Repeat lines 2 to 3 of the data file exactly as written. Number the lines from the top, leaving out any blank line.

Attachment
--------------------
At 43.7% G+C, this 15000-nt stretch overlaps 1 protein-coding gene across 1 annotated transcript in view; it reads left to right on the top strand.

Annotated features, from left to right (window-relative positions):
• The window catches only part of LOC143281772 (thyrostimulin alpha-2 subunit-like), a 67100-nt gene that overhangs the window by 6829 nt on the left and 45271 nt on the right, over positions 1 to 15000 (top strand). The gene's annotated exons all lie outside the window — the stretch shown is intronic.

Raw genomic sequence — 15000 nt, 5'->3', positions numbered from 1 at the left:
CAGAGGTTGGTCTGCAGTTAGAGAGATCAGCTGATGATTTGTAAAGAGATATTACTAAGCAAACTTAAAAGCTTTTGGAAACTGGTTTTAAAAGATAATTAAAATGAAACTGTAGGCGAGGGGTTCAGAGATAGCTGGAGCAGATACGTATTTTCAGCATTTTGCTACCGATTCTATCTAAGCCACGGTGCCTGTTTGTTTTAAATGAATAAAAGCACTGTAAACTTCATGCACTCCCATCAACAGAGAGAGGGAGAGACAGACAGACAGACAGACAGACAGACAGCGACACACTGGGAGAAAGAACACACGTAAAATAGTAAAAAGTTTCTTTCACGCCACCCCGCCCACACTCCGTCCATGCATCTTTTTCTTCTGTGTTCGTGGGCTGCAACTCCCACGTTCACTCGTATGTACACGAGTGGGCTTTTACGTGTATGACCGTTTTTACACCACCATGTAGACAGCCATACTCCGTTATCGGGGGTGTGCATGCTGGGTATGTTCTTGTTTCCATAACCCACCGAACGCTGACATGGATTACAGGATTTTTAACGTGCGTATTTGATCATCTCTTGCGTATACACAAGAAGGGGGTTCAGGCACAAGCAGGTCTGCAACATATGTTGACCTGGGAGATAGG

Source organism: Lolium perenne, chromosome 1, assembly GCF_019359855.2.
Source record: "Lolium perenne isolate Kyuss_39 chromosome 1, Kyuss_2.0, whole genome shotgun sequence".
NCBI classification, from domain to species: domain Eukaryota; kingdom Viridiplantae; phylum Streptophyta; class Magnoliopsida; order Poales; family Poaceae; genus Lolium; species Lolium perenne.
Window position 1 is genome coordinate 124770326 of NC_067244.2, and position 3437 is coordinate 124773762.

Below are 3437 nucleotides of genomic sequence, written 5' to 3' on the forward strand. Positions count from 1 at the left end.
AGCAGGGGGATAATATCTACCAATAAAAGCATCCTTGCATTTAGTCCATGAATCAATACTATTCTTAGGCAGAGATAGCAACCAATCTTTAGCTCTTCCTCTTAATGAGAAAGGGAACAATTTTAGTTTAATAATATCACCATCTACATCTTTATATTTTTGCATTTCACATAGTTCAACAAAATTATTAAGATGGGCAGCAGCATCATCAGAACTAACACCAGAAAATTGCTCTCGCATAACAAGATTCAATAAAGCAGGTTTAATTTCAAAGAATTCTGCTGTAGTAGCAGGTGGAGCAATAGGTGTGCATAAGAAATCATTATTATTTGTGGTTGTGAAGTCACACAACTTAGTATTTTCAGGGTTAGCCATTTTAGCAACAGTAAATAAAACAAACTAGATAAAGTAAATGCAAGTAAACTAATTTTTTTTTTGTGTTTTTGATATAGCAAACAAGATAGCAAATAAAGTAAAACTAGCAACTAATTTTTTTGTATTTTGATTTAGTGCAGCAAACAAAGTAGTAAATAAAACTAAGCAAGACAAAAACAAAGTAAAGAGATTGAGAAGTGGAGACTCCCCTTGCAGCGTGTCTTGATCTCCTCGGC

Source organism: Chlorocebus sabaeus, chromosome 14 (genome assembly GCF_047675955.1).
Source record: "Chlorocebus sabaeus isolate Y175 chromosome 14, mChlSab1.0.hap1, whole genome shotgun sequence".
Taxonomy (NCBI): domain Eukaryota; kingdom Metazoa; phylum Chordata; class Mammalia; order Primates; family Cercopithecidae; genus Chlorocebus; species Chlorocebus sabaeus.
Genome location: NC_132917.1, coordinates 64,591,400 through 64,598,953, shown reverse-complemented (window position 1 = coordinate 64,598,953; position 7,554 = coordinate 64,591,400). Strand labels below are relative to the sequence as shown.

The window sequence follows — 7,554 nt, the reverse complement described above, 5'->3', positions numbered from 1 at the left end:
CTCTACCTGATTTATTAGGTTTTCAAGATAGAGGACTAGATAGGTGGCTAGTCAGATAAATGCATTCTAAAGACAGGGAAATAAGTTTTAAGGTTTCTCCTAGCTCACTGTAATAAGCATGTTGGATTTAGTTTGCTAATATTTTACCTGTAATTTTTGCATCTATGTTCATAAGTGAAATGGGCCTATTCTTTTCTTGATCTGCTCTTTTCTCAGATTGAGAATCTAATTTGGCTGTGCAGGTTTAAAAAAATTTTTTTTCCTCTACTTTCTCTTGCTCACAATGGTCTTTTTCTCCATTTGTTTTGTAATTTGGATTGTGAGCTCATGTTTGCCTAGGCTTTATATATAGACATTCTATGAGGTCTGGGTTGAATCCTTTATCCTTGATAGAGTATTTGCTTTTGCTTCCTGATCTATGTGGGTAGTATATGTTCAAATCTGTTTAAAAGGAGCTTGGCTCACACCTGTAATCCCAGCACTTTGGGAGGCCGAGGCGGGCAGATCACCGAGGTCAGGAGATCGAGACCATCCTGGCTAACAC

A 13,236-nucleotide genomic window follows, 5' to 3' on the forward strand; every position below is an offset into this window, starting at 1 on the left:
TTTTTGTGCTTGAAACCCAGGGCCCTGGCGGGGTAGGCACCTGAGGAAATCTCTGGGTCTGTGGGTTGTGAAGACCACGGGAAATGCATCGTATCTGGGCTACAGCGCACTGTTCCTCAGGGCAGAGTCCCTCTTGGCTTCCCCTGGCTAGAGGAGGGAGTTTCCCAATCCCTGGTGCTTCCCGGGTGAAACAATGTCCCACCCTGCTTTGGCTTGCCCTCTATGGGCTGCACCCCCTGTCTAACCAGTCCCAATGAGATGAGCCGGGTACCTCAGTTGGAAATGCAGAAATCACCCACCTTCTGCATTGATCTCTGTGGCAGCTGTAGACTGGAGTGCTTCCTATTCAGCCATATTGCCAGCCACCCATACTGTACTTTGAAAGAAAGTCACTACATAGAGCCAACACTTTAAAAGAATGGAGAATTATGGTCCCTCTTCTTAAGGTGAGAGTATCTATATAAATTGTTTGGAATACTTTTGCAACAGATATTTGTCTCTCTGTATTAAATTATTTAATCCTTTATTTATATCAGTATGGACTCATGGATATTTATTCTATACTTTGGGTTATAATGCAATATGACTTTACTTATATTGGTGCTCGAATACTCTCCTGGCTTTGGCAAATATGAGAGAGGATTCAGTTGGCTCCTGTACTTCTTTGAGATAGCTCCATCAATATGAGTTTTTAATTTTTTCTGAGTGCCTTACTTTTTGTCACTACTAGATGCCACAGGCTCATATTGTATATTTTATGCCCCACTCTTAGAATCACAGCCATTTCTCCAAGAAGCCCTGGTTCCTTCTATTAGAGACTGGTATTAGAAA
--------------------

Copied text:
Annotated features, from left to right (window-relative positions):
• The window catches only part of LOC143281772 (thyrostimulin alpha-2 subunit-like), a 67100-nt gene that overhangs the window by 6829 nt on the left and 45271 nt on the right, over positions 1 to 15000 (top strand). The gene's annotated exons all lie outside the window — the stretch shown is intronic.